Is this really 'banking union'?

Two euro coin Image copyright Getty Images

It was a banking crisis, in late 2011, that almost destroyed the eurozone - and would have done, if the European Central Bank hadn't weighed in with unprecedentedly cheap loans to struggling banks and a pledge to do "whatever it takes" to keep the monetary-union show on the road.

But the ECB's succour represented short-term emergency treatment, not the kind of long-term reforms that would succeed in breaking the vicious connection between bloated weak banks and individual sovereign states lacking the resources to bail out those weak banks.

Which is why the stakes were so high for the so-called "banking union" being created to accompany "monetary union" and - in particular - the creation of what is known as a "Single Resolution Mechanism", intended to minimise the collateral damage from bank failures.

A successful resolution system has to achieve two things when a bank gets into difficulties, if the damage to all our wealth is to be minimised - there needs to be speedy action to maintain the really essential functions of the bank, and the financial costs of propping up the good bits of the bank and quarantining the bad need to fall as little as possible on taxpayers.

So after all the fraught negotiation to create the Single Resolution Mechanism, will it meet those two criteria - or is it a traditional eurozone plate of fudge and mudge, a breakfast concoction fit primarily for canine consumption.

I will leave you to be the judge of that.

But it is striking that finance ministers have not wholly delegated the decision-making on whether to close or take over an ailing bank to a new resolution board they are creating. They have reserved powers to determine the fate of struggling banks for themselves - which does not augur well for the most speedy action in a crisis.

Equally, for at least 10 years - and possibly forever - it is individual member states that will remain the ultimate underwriters of the costs when one of their banks fail, rather than eurozone members collectively.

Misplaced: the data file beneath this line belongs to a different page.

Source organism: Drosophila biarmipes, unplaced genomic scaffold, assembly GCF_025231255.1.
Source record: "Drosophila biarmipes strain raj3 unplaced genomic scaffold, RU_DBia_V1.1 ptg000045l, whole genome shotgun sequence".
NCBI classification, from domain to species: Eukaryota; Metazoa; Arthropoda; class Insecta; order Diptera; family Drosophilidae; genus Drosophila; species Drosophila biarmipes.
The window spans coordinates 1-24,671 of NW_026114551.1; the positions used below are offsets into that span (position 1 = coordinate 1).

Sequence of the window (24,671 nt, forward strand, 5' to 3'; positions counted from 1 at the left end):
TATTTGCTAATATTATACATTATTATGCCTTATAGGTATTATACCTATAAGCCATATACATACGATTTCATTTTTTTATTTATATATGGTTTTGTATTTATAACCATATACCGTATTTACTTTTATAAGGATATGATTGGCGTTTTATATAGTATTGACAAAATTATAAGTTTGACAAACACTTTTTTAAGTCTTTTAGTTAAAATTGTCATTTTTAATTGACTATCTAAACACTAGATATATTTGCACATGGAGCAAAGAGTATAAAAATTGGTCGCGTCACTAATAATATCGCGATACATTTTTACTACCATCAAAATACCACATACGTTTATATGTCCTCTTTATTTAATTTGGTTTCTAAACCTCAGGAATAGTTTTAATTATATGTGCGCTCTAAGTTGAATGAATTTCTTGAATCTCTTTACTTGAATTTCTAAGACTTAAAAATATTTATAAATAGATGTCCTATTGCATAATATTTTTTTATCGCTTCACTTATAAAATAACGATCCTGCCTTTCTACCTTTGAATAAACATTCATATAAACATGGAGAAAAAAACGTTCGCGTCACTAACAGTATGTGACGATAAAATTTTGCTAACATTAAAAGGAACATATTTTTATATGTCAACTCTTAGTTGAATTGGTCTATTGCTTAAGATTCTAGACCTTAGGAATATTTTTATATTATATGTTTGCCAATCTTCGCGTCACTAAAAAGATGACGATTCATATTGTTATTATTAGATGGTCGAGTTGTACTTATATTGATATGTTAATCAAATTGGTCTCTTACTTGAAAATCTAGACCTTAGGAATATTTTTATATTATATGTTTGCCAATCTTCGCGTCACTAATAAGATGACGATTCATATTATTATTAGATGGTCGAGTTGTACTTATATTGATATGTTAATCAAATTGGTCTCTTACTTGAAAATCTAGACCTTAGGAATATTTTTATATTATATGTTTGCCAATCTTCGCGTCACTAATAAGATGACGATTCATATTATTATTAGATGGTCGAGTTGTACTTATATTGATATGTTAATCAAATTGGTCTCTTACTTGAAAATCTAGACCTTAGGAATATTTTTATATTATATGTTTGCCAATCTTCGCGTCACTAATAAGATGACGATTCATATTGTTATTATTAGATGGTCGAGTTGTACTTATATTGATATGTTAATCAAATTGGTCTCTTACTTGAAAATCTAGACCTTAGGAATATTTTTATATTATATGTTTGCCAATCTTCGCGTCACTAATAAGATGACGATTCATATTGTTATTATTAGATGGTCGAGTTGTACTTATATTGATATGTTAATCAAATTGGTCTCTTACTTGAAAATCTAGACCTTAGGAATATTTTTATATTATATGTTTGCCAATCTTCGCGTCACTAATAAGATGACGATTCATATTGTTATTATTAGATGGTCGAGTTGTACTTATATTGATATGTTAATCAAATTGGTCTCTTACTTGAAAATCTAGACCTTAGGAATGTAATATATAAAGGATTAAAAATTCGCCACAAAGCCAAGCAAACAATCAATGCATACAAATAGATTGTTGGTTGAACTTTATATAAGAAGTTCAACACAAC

So very little has been achieved to reassure the creditors of Spain and Italy, for example, that the resources have been created to rehabilitate their over-stretched banking systems without putting an excessive burden on their respective public finances.

That said, steps have been taken to reduce the burden on the taxpayers of member states - by forcing losses, via a new Bank Resolution and Recovery Directive, on banks' most well-heeled creditors (holders of bank bonds and those with deposits that exceed 100,000 euros).

And there will be a new pan-eurozone resolution fund, created by a levy on individual eurozone banks.

But here is what made me chuckle. After 10 years, by 2026, that fund will contain in its coffers 55bn euros.

Does that sound like a lot of money to you? Well it's a pimple in the context of the monumentally huge balance sheets of eurozone banks.

Here is one way of seeing how little it is.

It is considerably less than the British government spent on propping up one bank, Royal Bank of Scotland.

And it is exactly the same, $75bn, as the US Federal Reserve is still spending every single month on bond purchases, even after last night's historic announcement of tapering, the decision by the Fed to reduce the scale of those bond purchases by $10bn per month.

Or to put it another way, Germany's insistence that nothing should be agreed that could prevent any future German government insulating German taxpayers from the costs of rescuing feckless banks in other parts of the eurozone have resulted in a resolution system whose credibility is - well - questionable.